Phanes: Illuminating Compassion and the Awakening of Empathy

Phanes, an intriguing and multifaceted symbol, holds deep significance in mythology and psychological interpretations. Let us delve into the rich tapestry of its symbolism and unravel its profound meaning for awakening compassion.

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Symbolism of the Sun God: A Catalyst for Spiritual Awakening

In the mesmerizing painting above, we are captivated by the depiction of Surya, the sun god, from the 19th century. Seated on his chariot led by a horse with seven heads, Surya exudes an aura of majestic power and divine radiance. This imagery carries profound symbolism, inviting us to explore the significance of the sun god as a catalyst for spiritual awakening and the integration of cosmic and psychic aspects of life.

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Symbolism of Ra: Personification of the Vital Force

Ra is an Egyptian deity (2494 to 2345 BC). His name is thought to mean ‘creative power’ and ‘creator’. If we examine the image of the Sun God Ra we can see archetypal images associated with the vital forces: the hawk, a snake coiled around a (sun) disk, and the scepter. Notice also the Anuk, a union of a female symbol (the oval, representing the vagina or uterus) with a male symbol (the phallic upright line).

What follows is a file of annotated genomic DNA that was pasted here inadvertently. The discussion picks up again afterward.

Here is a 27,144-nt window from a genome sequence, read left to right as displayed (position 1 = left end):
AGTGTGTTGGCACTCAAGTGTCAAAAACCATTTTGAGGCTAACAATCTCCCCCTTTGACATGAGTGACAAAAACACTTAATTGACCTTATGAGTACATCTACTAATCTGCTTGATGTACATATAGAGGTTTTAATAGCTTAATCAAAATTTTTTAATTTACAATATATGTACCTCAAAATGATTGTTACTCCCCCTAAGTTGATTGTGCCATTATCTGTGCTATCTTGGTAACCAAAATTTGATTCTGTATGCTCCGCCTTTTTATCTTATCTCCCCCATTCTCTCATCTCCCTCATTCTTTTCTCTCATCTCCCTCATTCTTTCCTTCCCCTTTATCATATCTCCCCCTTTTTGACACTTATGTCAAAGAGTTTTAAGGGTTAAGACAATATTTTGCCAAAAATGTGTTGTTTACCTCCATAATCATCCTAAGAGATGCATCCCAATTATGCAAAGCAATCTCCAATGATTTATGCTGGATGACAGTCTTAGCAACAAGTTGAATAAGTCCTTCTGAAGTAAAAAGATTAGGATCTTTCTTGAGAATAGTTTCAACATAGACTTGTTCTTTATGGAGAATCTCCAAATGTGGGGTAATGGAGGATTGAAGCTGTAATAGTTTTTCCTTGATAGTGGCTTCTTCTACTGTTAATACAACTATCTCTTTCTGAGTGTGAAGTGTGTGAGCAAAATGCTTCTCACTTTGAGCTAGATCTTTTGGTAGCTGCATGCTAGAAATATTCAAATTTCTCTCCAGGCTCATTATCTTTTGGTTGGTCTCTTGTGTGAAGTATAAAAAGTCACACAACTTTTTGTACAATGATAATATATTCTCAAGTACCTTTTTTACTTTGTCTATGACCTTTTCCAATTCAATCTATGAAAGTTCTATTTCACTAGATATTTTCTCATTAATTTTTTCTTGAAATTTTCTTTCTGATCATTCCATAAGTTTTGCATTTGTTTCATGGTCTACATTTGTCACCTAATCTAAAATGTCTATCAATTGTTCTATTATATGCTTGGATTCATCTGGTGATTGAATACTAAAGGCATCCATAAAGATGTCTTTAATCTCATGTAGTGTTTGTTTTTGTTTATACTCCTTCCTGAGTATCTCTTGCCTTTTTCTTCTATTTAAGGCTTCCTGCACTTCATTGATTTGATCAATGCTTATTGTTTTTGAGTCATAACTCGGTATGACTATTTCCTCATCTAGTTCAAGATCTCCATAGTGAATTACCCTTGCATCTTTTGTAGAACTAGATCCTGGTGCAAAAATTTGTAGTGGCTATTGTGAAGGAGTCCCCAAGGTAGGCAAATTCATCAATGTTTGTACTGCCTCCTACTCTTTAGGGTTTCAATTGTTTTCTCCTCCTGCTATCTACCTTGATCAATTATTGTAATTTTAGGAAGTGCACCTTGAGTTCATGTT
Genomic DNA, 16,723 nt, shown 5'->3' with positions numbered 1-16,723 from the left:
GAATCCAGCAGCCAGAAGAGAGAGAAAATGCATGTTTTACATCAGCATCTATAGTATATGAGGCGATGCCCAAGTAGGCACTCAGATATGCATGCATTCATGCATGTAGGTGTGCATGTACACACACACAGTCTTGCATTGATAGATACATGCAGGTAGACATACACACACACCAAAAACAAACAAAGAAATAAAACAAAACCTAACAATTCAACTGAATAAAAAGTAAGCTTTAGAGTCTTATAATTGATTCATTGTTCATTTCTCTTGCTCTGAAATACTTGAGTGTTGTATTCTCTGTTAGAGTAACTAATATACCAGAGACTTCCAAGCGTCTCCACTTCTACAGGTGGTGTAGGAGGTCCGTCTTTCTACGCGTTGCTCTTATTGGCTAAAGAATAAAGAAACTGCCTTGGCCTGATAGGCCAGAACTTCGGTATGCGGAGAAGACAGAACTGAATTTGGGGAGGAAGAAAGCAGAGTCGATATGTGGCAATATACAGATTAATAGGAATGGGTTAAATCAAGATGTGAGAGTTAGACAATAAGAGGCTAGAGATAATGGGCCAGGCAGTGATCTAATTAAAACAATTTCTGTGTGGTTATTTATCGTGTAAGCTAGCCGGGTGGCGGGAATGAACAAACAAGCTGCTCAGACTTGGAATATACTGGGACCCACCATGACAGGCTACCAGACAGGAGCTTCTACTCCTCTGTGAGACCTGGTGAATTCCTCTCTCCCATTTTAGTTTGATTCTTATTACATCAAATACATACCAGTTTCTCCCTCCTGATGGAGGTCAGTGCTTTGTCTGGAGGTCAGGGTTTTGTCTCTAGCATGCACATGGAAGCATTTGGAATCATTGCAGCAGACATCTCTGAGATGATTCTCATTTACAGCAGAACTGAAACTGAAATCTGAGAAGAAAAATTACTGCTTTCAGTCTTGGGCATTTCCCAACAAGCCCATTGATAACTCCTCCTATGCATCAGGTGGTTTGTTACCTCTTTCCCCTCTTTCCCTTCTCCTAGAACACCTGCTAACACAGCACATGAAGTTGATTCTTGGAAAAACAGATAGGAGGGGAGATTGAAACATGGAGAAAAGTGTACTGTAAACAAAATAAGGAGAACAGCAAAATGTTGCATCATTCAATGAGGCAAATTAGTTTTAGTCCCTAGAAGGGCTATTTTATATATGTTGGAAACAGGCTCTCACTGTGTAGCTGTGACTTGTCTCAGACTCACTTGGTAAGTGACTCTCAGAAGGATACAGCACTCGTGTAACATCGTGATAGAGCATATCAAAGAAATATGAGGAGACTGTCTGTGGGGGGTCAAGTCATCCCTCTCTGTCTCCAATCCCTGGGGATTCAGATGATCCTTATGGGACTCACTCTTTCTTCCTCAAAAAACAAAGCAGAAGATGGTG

Both Sigmund Freud and Carl Jung speak of ‘libidinal’ forces arising from the depths of the psyche. Libidinal forces are the psychic and emotional energy associated with instinctual drives. Freud says, “the deepest strata of our mind [are] made up of instinctual impulses”(1914-1916). Sigmund Freud saw these impulses as are our desires, and most specifically our sexual desires.

Carl Jung noticed that the ‘vital forces’ are often associated with the God image, and are essential to the Self. Jung says: “If one honors God, the sun or the fire, then one honors one’s own vital force, the libido.” He adds: It is as Seneca says: ‘ God is near you, he is with you, in you.’ God is our own longing to which we pay divine honors.” (1916)


1. Sigmund Freud SE XIV, Our Attitude Towards Death ((1914-1916)

2. Carl Jung (1916) Psychology of the Unconscious